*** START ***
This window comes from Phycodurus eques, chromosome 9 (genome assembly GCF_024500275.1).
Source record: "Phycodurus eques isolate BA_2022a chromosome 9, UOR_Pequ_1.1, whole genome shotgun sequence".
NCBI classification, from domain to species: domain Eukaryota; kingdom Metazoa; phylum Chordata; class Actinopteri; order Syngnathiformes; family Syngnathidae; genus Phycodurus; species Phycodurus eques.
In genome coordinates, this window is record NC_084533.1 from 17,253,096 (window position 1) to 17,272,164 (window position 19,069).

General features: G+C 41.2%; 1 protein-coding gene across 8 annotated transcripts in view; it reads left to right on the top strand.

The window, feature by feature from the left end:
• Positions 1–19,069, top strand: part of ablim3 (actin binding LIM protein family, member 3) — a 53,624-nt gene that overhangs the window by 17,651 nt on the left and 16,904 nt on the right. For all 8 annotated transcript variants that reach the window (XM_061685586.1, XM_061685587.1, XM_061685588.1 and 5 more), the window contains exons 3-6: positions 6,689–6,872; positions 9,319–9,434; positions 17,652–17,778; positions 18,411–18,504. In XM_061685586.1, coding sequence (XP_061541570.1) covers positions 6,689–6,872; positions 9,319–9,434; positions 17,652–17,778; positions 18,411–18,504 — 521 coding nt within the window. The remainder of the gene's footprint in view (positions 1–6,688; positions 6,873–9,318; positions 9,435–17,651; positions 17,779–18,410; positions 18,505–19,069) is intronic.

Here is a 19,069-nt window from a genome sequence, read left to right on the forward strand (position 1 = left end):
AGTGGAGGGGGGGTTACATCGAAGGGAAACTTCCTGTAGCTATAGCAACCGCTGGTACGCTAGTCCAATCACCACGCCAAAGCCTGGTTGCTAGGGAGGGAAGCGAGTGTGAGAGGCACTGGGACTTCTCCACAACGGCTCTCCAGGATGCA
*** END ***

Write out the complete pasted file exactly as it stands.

This window comes from Phycodurus eques, chromosome 9 (genome assembly GCF_024500275.1).
Source record: "Phycodurus eques isolate BA_2022a chromosome 9, UOR_Pequ_1.1, whole genome shotgun sequence".
NCBI classification, from domain to species: domain Eukaryota; kingdom Metazoa; phylum Chordata; class Actinopteri; order Syngnathiformes; family Syngnathidae; genus Phycodurus; species Phycodurus eques.
In genome coordinates, this window is record NC_084533.1 from 17,253,096 (window position 1) to 17,272,164 (window position 19,069).

General features: G+C 41.2%; 1 protein-coding gene across 8 annotated transcripts in view; it reads left to right on the top strand.

The window, feature by feature from the left end:
• Positions 1–19,069, top strand: part of ablim3 (actin binding LIM protein family, member 3) — a 53,624-nt gene that overhangs the window by 17,651 nt on the left and 16,904 nt on the right. For all 8 annotated transcript variants that reach the window (XM_061685586.1, XM_061685587.1, XM_061685588.1 and 5 more), the window contains exons 3-6: positions 6,689–6,872; positions 9,319–9,434; positions 17,652–17,778; positions 18,411–18,504. In XM_061685586.1, coding sequence (XP_061541570.1) covers positions 6,689–6,872; positions 9,319–9,434; positions 17,652–17,778; positions 18,411–18,504 — 521 coding nt within the window. The remainder of the gene's footprint in view (positions 1–6,688; positions 6,873–9,318; positions 9,435–17,651; positions 17,779–18,410; positions 18,505–19,069) is intronic.

Here is a 19,069-nt window from a genome sequence, read left to right on the forward strand (position 1 = left end):
AGTGGAGGGGGGGTTACATCGAAGGGAAACTTCCTGTAGCTATAGCAACCGCTGGTACGCTAGTCCAATCACCACGCCAAAGCCTGGTTGCTAGGGAGGGAAGCGAGTGTGAGAGGCACTGGGACTTCTCCACAACGGCTCTCCAGGATGCA